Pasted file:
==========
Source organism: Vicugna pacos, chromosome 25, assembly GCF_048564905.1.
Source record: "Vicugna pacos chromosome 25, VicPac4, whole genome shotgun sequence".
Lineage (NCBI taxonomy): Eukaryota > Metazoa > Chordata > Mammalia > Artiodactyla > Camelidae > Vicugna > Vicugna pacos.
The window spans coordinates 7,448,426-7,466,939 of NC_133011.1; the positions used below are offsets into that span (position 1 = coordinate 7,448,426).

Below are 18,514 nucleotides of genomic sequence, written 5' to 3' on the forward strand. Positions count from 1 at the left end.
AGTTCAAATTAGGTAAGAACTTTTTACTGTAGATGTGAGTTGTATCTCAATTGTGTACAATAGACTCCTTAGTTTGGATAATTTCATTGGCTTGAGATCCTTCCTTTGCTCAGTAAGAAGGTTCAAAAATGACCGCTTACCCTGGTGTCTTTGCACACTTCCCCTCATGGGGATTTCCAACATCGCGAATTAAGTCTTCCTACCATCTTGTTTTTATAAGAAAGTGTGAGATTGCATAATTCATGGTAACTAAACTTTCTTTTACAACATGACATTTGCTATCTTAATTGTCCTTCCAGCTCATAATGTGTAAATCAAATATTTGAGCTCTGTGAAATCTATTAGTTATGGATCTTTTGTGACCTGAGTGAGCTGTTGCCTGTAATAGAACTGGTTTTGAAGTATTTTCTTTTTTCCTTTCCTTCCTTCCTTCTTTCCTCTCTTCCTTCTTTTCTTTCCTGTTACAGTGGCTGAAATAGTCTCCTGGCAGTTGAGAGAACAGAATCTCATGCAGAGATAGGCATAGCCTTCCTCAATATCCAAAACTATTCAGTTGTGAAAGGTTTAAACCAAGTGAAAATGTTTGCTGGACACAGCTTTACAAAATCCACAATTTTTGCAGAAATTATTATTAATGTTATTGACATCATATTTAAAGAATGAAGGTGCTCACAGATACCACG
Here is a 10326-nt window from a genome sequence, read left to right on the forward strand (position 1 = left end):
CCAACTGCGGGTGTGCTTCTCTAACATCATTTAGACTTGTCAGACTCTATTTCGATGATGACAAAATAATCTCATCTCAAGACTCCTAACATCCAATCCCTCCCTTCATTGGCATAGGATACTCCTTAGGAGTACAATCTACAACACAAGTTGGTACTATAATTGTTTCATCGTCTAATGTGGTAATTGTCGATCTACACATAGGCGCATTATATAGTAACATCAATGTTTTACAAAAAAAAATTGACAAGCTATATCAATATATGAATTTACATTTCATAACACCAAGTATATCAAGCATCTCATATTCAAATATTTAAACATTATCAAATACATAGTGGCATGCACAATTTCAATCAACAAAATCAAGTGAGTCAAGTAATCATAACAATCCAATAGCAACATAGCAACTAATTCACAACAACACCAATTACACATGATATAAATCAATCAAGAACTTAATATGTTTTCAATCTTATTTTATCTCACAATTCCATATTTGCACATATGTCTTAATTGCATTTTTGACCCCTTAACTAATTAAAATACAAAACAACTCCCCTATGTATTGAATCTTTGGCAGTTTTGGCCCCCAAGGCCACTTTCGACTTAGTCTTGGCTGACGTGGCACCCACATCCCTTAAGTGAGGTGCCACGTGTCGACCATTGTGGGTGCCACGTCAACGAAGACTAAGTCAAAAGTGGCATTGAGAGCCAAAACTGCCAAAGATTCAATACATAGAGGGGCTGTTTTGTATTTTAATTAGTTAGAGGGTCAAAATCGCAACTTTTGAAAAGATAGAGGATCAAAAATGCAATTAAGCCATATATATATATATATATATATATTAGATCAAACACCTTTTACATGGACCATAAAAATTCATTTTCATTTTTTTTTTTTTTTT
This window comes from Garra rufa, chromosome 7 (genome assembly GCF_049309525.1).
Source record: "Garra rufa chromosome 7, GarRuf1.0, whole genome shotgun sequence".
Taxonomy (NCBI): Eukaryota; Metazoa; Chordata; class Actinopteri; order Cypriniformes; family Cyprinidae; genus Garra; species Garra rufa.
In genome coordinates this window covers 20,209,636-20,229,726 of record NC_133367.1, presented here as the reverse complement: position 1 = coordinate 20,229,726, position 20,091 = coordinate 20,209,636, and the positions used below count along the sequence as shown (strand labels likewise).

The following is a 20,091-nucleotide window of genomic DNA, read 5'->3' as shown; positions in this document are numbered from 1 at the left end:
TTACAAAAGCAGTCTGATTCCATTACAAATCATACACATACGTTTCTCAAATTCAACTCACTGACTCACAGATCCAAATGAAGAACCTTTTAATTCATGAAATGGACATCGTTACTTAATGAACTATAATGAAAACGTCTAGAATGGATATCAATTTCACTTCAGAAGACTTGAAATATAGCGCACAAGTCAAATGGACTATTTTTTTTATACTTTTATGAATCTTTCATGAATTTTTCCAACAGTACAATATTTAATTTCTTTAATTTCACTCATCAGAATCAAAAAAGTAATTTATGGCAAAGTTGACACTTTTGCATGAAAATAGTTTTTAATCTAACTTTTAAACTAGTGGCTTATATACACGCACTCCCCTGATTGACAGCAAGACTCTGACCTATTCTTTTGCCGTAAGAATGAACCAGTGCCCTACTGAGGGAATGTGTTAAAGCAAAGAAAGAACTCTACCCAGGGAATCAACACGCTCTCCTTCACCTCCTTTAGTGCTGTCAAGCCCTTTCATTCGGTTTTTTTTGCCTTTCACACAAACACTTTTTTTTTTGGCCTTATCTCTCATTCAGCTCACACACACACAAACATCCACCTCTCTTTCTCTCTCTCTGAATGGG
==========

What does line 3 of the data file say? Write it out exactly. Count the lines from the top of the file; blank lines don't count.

Lineage (NCBI taxonomy): Eukaryota > Metazoa > Chordata > Mammalia > Artiodactyla > Camelidae > Vicugna > Vicugna pacos.